In a world filled with nature, there is still plastic finding its way everywhere and anywhere. Recycling a material able to withstand hundreds of years from decomposition proves a difficult task. Engineers, scientists and eager environmentalists try their best to find ways to deal with the growing concern of plastic waste. However, the exciting news to be shared in the world of recycling… the world’s first large-scale centre to recycle all the different kinds of plastic.
The Plastic Problem Plastic that has been contaminated with food or drink residue is refused at some recycling centres, which means that even a smaller percentage of plastic gets recycled. 8.3 billion metric tons of plastic has been produced and continues to be produced on a mass scale. Recycling plastic has proven to be a complex challenge the world faces. 91% of all plastic worldwide is not recycled, which means that creating technology and building recycling plants that can deal with all kinds of plastic is vital. Plastic is often shipped to countries all over the world to be recycled due to the magnitude of the waste that some countries do not have the facilities to process. This means that even more pollution and waste is created as a result.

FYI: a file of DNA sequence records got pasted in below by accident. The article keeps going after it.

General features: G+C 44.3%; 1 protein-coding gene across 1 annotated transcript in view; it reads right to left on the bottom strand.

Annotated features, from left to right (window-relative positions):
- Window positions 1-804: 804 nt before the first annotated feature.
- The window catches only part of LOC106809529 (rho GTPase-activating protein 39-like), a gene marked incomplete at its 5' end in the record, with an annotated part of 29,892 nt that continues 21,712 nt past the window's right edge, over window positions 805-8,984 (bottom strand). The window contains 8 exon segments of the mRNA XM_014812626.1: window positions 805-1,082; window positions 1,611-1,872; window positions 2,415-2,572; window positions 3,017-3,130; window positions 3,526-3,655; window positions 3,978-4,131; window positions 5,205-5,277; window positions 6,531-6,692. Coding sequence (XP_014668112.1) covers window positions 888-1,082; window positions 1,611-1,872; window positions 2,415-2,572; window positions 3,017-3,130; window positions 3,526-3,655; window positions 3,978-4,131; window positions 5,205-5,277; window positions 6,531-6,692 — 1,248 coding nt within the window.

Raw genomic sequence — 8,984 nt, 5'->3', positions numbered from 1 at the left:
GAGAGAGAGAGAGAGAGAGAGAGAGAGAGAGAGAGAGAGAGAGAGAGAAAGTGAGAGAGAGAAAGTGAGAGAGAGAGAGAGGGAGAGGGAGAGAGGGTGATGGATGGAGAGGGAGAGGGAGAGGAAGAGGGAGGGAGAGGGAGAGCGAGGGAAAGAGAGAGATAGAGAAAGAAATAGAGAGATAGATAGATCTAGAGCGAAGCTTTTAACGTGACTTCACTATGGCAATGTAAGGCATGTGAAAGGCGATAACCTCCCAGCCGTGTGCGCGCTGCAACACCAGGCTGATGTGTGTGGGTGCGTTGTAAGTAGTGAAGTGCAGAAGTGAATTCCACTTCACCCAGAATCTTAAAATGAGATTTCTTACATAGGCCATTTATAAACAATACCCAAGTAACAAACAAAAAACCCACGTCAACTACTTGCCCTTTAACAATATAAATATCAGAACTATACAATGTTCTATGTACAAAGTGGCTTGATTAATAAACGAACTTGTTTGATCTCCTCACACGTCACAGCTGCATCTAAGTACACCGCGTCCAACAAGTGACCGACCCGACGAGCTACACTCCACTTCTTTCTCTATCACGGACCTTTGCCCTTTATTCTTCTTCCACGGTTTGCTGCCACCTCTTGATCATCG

Current Plans For Mura Technology The waste treatment plant has started being built in Teesside, North England and will finish construction in 2022. Innovative technology from Mura Technology’s combination of HydroPRS and Cat-HTR technology reverses all plastics back despite its condition into its original state to be re-purposed into new products infinitely. Items that can’t be recycled such as contaminated plastic, degraded or decomposing plastic, tyres and rubber can be returned back into the oils and chemicals it once was.
What Is In Store For The Future? UK-based company Mura Technology has found a way to defeat the current hurdles in recycling plastic and has plans to build sites in the US and Germany. According to Mura, one recycling plant will be able to process 80,000 tonnes of plastic waste per year, reaching one million tonnes worldwide by 2025. Over three-hundred-and-fifty billion metric tons of plastic were produced in 2018 alone. This number is expected to continue to rise. Yet in theory, the new recycling centres by Mura Technology that are planned on being built would be able to tackle one-third of all virgin plastic produced worldwide. Although preventing companies from producing new plastic is proven impossible. Creating the ability to break down already existing plastics that are not ‘up to standard’ of currently recycling is a big step forward in the right direction.
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